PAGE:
Skip to main content

Hearing Protection Device Evaluated Products List

Hearing Protection Device Evaluated Products List

Maintaining hearing health is important for force readiness and in all aspects of life.  Service members are at risk for noise-induced hearing loss from brief exposure to impulsive noise like weapons fire, and to the long-term effect of continuous noise from engines and other sources. Noise-exposed DoD civilians are also at risk for noise-induced hearing loss. One of the core objectives of the HCE is to prevent irreversible hearing loss among our Service members, veterans, and civilians.  To address this goal, HCE has been focused on improving the way hearing protection devices (HPDs), such as earplugs, are selected through the use of an evaluated products list.  The Hearing Protection Device Evaluated Products List (HPD EPL) addresses the competing needs of protecting hearing while maintaining situational awareness. The list helps Service members and noise-exposed civilians and their supervisors tailor HPD selection based on the HPDs ability to reduce noise exposure and preserve critical hearing for the mission or tasks being conducted.

 

EPL Poster

Hearing-Critical Tasks (HCT's)

Hearing-critical tasks (HCTs) are those tasks in which the only sense that can perform the task is hearing.  In the military, HCTs are often related to the speed and safety of an action.  HCTs can be categorized as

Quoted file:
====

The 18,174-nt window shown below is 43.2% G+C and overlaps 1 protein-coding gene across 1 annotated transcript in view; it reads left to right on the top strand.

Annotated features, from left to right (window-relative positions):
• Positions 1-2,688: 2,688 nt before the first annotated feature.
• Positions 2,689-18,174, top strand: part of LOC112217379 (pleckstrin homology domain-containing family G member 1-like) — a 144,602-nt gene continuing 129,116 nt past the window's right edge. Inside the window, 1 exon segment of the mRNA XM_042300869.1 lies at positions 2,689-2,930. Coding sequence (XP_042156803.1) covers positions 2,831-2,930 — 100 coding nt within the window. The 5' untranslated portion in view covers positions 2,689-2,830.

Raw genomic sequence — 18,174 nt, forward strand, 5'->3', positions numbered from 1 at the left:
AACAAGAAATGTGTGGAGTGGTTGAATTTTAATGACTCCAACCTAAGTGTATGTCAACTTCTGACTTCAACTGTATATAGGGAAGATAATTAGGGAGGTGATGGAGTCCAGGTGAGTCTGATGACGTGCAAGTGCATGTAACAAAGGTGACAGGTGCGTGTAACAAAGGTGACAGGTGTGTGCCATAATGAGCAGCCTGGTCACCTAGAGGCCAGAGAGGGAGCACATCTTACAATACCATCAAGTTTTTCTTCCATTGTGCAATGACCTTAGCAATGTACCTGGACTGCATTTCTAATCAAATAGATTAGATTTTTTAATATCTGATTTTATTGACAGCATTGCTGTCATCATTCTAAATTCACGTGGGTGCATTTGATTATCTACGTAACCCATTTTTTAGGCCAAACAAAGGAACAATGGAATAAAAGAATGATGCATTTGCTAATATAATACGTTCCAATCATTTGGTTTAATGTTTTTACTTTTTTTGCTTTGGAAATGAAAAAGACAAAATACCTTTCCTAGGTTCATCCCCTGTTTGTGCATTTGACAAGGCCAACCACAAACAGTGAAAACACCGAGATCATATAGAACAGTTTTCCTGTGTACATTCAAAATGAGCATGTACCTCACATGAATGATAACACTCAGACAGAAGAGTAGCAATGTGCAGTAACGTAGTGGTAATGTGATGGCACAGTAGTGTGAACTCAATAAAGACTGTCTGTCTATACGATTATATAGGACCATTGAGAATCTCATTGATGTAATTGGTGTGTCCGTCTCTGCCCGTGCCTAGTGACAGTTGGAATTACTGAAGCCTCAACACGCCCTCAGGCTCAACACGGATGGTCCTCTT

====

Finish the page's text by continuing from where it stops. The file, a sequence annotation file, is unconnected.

(1)    sound detection

(2)    sound identification

(3)    localization

(4)    speech intelligibility

Noise can mask the critical sounds. Also, HPDs can interfere with HCTs by blocking the sounds, however, some HPDs are designed to pick up hearing critical sounds while protecting from hazardous noise.  The HPD EPL provides information on how listed HPDs attenuate (reduce) noise and enable the wearer to localize sounds (locate the direction of sounds).  Currently, the list has a limited number of passive HPDs, but HCE is working to expand the list to include more passive HPDs as well as active and communication devices.  Passive HPDs are earplugs or muffs that have no electronics.  Active HPDs have electronics to reduce noise levels.  Those electronics may also enhance other, desirable sounds that a Service member needs to hear.  Communication HPDs may reduce noise passively or actively, but are able to connect into a radio or communication system.  Communication HPDs are tested for speech intelligibility.  

noise environment

Noise environment for the military varies greatly from industry.  Flight decks, artillery fire, and tracked vehicles are more noise hazardous than most noise sources found in industry.  Noise is categorized as either continuous or impulsive.  Continuous noise can be found with any engines or machinery, while impulsive sounds are from gun and artillery fire.  At high levels and increased exposure, they are hazardous to hearing.